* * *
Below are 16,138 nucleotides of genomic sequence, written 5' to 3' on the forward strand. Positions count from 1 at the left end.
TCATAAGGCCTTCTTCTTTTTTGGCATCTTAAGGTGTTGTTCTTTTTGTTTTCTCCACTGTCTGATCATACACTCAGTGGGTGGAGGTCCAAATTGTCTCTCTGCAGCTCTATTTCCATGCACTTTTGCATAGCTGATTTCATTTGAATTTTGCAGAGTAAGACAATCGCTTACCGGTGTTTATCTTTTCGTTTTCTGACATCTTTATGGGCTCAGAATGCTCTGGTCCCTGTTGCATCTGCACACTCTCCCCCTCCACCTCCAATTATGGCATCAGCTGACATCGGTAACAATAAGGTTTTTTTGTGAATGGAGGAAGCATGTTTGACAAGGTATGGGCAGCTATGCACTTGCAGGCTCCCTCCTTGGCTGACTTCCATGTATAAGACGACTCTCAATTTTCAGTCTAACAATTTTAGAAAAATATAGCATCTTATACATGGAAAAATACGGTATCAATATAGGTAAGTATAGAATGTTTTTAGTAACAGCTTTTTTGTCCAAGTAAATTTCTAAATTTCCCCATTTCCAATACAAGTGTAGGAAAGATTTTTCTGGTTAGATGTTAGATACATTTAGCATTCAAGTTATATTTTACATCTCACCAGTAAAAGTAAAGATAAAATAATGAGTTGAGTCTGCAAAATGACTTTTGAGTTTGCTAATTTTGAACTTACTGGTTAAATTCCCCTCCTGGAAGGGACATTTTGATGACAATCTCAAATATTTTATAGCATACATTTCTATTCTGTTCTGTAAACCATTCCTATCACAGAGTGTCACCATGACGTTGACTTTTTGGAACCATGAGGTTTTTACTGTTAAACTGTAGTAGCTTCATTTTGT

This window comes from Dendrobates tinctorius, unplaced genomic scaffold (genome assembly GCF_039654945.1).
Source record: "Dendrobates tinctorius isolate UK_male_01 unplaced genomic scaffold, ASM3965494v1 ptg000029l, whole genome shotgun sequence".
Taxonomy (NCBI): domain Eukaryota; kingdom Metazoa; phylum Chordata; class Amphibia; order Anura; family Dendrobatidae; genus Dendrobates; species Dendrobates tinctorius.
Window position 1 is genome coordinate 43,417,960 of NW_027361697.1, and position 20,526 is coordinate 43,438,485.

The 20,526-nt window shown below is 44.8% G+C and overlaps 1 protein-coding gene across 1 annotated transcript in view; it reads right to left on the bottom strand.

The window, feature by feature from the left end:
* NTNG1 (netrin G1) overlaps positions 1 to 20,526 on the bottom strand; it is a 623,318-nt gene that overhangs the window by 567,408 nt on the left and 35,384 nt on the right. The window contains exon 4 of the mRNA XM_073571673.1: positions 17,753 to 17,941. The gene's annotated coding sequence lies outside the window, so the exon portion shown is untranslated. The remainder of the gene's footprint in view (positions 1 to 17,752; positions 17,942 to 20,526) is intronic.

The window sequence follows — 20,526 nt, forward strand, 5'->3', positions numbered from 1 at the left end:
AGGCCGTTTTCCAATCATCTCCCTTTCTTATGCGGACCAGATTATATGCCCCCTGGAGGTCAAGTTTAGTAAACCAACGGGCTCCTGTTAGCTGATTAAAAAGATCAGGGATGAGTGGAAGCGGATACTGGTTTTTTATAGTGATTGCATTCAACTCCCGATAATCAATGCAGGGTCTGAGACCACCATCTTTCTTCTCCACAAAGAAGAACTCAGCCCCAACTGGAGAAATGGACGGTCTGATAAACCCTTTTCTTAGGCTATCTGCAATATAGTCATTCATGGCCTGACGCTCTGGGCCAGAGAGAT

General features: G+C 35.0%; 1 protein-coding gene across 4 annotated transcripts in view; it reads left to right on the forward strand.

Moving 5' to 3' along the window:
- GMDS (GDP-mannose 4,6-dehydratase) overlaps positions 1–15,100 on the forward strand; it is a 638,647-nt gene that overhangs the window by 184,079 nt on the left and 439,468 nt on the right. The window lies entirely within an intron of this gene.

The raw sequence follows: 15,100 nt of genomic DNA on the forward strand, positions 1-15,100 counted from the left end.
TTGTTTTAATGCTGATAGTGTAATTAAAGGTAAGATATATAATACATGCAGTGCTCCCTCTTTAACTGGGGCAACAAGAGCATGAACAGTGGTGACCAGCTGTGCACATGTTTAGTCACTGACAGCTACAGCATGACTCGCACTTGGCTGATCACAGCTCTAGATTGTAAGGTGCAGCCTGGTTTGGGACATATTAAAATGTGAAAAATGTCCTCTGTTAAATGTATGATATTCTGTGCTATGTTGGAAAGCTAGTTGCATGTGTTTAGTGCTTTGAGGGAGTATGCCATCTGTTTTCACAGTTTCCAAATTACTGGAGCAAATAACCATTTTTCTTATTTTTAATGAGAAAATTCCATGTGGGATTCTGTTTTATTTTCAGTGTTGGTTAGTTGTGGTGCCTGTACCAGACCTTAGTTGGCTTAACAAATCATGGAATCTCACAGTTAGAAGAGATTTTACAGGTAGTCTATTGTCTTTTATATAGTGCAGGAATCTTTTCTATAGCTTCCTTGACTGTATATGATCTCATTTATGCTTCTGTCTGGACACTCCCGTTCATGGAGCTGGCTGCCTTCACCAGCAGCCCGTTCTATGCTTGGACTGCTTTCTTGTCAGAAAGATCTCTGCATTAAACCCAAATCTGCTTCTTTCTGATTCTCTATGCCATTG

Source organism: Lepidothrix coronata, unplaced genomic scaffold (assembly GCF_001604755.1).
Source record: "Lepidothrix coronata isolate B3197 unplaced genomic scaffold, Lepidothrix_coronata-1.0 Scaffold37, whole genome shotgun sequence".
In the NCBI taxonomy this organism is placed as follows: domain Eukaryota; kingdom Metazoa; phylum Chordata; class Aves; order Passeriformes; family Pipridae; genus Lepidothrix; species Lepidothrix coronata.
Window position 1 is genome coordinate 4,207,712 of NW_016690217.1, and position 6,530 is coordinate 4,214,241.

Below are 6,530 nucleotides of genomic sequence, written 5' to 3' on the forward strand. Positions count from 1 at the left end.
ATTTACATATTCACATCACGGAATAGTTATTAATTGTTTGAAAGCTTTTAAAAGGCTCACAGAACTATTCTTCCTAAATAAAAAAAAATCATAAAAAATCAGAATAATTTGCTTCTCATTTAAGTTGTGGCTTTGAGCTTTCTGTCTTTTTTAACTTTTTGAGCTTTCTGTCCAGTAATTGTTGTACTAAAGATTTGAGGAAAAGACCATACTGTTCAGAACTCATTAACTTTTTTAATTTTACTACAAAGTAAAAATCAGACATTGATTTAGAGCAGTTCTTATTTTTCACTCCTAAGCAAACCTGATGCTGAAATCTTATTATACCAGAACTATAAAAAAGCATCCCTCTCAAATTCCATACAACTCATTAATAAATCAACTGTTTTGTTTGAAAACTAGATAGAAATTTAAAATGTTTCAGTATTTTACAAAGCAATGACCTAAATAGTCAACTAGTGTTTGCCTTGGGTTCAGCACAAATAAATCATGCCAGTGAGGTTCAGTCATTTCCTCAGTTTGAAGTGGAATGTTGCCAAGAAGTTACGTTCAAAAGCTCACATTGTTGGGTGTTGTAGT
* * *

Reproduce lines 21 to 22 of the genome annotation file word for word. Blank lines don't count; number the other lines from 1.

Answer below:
Below are 6,530 nucleotides of genomic sequence, written 5' to 3' on the forward strand. Positions count from 1 at the left end.
ATTTACATATTCACATCACGGAATAGTTATTAATTGTTTGAAAGCTTTTAAAAGGCTCACAGAACTATTCTTCCTAAATAAAAAAAAATCATAAAAAATCAGAATAATTTGCTTCTCATTTAAGTTGTGGCTTTGAGCTTTCTGTCTTTTTTAACTTTTTGAGCTTTCTGTCCAGTAATTGTTGTACTAAAGATTTGAGGAAAAGACCATACTGTTCAGAACTCATTAACTTTTTTAATTTTACTACAAAGTAAAAATCAGACATTGATTTAGAGCAGTTCTTATTTTTCACTCCTAAGCAAACCTGATGCTGAAATCTTATTATACCAGAACTATAAAAAAGCATCCCTCTCAAATTCCATACAACTCATTAATAAATCAACTGTTTTGTTTGAAAACTAGATAGAAATTTAAAATGTTTCAGTATTTTACAAAGCAATGACCTAAATAGTCAACTAGTGTTTGCCTTGGGTTCAGCACAAATAAATCATGCCAGTGAGGTTCAGTCATTTCCTCAGTTTGAAGTGGAATGTTGCCAAGAAGTTACGTTCAAAAGCTCACATTGTTGGGTGTTGTAGT